Nonpharmaceutical Interventions in Georgia: Public Health Implications

South Med J. 2023 May;116(5):383-389. doi: 10.14423/SMJ.0000000000001552.


Objectives: As coronavirus disease 2019 (COVID-19) spread, many states implemented nonpharmaceutical interventions in the absence of effective therapies with varying degrees of success. Our aim was to evaluate restrictions comparing two regions of Georgia and their impact on outcomes as measured by confirmed illness and deaths.

Methods: Using The New York Times COVID-19 incidence data and mandate information from various web sites, we examined trends in cases and deaths using joinpoint analysis at the region and county level before and after the implementation of a mandate.

Results: We found that rates of cases and deaths showed the greatest decrease in acceleration after the simultaneous implementation of a statewide shelter-in-place for vulnerable populations combined with social distancing for businesses and limiting gatherings to <10 people. County-level shelters-in-place, business closures, limits on gatherings to <10, and mask mandates showed significant case rate decreases after a county implemented them. School closures had no consistent effect on either outcome.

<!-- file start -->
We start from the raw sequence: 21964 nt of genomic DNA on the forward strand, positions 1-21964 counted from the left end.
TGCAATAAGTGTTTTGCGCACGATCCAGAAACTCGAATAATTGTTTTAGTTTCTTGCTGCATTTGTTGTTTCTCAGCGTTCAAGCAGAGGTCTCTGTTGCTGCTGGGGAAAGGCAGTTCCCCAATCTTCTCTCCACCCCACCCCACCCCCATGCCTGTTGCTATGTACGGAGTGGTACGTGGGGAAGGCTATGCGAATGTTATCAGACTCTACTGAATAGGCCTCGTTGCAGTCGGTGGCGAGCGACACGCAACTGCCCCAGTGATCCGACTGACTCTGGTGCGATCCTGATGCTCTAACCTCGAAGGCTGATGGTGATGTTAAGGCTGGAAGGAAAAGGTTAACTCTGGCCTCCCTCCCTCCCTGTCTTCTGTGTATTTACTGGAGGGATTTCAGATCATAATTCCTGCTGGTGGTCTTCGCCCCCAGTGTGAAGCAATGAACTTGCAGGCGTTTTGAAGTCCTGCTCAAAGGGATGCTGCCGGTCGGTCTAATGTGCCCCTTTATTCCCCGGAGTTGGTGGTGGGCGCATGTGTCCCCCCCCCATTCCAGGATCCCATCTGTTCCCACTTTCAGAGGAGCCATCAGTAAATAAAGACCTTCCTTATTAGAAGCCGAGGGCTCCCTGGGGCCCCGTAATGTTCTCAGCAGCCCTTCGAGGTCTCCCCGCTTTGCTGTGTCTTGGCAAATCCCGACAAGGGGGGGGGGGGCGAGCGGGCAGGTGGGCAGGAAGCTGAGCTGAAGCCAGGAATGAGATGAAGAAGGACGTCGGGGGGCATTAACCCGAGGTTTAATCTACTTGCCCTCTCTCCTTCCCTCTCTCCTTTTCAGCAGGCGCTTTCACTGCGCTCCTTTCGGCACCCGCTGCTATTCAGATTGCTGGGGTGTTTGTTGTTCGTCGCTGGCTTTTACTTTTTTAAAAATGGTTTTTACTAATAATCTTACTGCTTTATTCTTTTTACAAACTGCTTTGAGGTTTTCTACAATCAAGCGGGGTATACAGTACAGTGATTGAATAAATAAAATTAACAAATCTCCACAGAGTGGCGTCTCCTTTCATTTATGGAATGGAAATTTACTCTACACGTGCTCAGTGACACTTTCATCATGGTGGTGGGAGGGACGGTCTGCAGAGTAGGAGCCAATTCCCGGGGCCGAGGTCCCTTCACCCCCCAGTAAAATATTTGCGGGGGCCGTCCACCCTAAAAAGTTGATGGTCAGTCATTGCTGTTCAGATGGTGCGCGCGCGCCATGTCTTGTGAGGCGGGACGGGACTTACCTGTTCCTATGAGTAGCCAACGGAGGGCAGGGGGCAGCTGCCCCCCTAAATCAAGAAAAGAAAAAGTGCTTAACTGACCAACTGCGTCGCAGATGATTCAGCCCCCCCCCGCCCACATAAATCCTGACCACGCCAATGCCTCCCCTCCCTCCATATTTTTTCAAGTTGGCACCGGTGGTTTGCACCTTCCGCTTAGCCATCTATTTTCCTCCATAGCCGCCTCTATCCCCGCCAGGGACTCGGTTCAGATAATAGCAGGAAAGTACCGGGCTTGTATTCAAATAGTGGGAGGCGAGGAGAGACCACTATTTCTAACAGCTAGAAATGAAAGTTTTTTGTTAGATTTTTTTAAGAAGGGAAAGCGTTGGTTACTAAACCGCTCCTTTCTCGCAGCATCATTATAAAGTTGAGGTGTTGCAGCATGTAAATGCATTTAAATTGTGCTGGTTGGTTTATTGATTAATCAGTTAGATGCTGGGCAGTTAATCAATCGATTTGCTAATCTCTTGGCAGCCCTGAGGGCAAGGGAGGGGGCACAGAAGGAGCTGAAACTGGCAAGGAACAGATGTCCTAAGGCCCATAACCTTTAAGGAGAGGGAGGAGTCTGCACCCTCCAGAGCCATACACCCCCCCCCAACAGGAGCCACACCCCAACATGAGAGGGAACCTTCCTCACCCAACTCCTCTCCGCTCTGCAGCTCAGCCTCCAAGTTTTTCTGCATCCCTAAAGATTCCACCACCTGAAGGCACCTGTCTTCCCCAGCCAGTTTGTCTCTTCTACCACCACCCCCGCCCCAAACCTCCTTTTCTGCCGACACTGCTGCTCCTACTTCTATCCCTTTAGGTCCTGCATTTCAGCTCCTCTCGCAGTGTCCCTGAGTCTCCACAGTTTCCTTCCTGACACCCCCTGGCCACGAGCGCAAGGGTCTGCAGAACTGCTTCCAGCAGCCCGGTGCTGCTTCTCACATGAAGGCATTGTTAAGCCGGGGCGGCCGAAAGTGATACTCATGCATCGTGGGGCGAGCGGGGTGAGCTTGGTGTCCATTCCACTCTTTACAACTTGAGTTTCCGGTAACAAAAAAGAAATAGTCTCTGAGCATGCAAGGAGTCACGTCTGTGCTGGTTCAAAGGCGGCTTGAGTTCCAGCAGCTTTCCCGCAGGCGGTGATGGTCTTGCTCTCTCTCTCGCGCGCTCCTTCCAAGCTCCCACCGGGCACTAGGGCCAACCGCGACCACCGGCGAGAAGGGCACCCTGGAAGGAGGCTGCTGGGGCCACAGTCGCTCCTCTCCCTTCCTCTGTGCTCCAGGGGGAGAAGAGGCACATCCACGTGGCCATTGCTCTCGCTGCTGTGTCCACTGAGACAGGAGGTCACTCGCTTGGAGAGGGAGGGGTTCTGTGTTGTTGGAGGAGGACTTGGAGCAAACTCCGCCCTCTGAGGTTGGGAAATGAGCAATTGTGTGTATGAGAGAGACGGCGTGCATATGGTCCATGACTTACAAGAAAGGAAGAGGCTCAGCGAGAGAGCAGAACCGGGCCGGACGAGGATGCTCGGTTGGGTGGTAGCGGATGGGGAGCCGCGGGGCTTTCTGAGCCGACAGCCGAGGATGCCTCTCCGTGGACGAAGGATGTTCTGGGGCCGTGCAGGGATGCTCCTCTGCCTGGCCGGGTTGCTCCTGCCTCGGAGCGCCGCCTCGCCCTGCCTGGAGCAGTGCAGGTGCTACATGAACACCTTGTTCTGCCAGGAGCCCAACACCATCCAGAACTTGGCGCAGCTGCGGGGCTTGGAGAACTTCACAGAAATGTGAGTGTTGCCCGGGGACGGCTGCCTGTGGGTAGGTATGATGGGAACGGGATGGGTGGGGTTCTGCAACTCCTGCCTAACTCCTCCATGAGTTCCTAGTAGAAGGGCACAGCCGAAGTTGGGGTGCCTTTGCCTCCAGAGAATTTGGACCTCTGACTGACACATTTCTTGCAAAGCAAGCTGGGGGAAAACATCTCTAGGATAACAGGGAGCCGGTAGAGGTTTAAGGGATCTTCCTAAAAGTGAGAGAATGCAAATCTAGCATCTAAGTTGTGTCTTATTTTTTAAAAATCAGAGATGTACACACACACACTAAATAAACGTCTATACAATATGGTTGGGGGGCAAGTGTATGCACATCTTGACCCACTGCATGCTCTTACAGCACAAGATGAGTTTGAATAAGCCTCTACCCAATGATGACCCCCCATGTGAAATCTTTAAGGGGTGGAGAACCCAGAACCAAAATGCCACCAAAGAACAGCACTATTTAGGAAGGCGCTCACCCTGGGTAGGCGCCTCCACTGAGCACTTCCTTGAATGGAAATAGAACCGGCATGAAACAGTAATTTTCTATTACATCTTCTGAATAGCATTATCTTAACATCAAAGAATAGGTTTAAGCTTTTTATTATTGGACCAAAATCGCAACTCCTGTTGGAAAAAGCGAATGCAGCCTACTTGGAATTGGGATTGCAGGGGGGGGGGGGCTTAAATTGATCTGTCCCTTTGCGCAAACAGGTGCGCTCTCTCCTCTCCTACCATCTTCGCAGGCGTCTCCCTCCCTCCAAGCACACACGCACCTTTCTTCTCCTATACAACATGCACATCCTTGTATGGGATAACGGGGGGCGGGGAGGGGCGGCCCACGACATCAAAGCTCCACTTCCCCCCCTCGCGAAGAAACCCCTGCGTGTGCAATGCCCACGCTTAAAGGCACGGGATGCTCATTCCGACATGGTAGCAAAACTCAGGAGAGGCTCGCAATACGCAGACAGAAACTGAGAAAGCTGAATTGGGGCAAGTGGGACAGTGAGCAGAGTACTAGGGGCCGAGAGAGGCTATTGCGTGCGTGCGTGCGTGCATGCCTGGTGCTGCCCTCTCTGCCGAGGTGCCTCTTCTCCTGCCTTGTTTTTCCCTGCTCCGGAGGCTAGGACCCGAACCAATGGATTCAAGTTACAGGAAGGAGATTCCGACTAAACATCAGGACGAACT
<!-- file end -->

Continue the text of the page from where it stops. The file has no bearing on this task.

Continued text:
Conclusions: Our findings indicate that protecting vulnerable populations, implementing social distancing, and mandating masks may be effective countermeasures to containment while mitigating the economic and psychosocial effects of strict shelters-in-place and business closures. In addition, states should consider allowing local municipalities the flexibility to enact nonpharmaceutical interventions that are more or less restrictive than the state-level mandates under some conditions in which the data indicate it is necessary to protect communities from disease or undue economic burden.

MeSH terms

  • COVID-19* / epidemiology
  • COVID-19* / prevention & control
  • Georgia / epidemiology
  • Humans
  • Incidence
  • Physical Distancing
  • Public Health